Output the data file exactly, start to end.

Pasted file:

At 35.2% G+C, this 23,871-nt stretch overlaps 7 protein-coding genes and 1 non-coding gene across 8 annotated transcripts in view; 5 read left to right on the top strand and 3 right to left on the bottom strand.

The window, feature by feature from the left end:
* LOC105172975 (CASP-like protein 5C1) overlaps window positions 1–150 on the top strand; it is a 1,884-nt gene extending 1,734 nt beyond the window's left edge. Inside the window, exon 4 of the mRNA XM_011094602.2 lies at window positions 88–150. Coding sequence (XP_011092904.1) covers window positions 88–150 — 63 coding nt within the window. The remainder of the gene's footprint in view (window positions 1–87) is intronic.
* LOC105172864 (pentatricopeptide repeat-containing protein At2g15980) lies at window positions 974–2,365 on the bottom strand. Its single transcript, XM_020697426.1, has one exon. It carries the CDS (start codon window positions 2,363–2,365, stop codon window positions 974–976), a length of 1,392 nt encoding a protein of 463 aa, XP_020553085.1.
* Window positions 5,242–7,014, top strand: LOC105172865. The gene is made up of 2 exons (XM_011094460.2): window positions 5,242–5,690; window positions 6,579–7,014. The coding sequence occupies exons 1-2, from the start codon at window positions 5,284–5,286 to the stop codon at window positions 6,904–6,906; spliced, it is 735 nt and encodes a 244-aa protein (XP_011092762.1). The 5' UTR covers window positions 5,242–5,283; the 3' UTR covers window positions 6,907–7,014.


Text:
At 35.2% G+C, this 23,871-nt stretch overlaps 7 protein-coding genes and 1 non-coding gene across 8 annotated transcripts in view; 5 read left to right on the top strand and 3 right to left on the bottom strand.

The window, feature by feature from the left end:
* LOC105172975 (CASP-like protein 5C1) overlaps window positions 1–150 on the top strand; it is a 1,884-nt gene extending 1,734 nt beyond the window's left edge. Inside the window, exon 4 of the mRNA XM_011094602.2 lies at window positions 88–150. Coding sequence (XP_011092904.1) covers window positions 88–150 — 63 coding nt within the window. The remainder of the gene's footprint in view (window positions 1–87) is intronic.
* LOC105172864 (pentatricopeptide repeat-containing protein At2g15980) lies at window positions 974–2,365 on the bottom strand. Its single transcript, XM_020697426.1, has one exon. It carries the CDS (start codon window positions 2,363–2,365, stop codon window positions 974–976), a length of 1,392 nt encoding a protein of 463 aa, XP_020553085.1.
* Window positions 5,242–7,014, top strand: LOC105172865. The gene is made up of 2 exons (XM_011094460.2): window positions 5,242–5,690; window positions 6,579–7,014. The coding sequence occupies exons 1-2, from the start codon at window positions 5,284–5,286 to the stop codon at window positions 6,904–6,906; spliced, it is 735 nt and encodes a 244-aa protein (XP_011092762.1). The 5' UTR covers window positions 5,242–5,283; the 3' UTR covers window positions 6,907–7,014.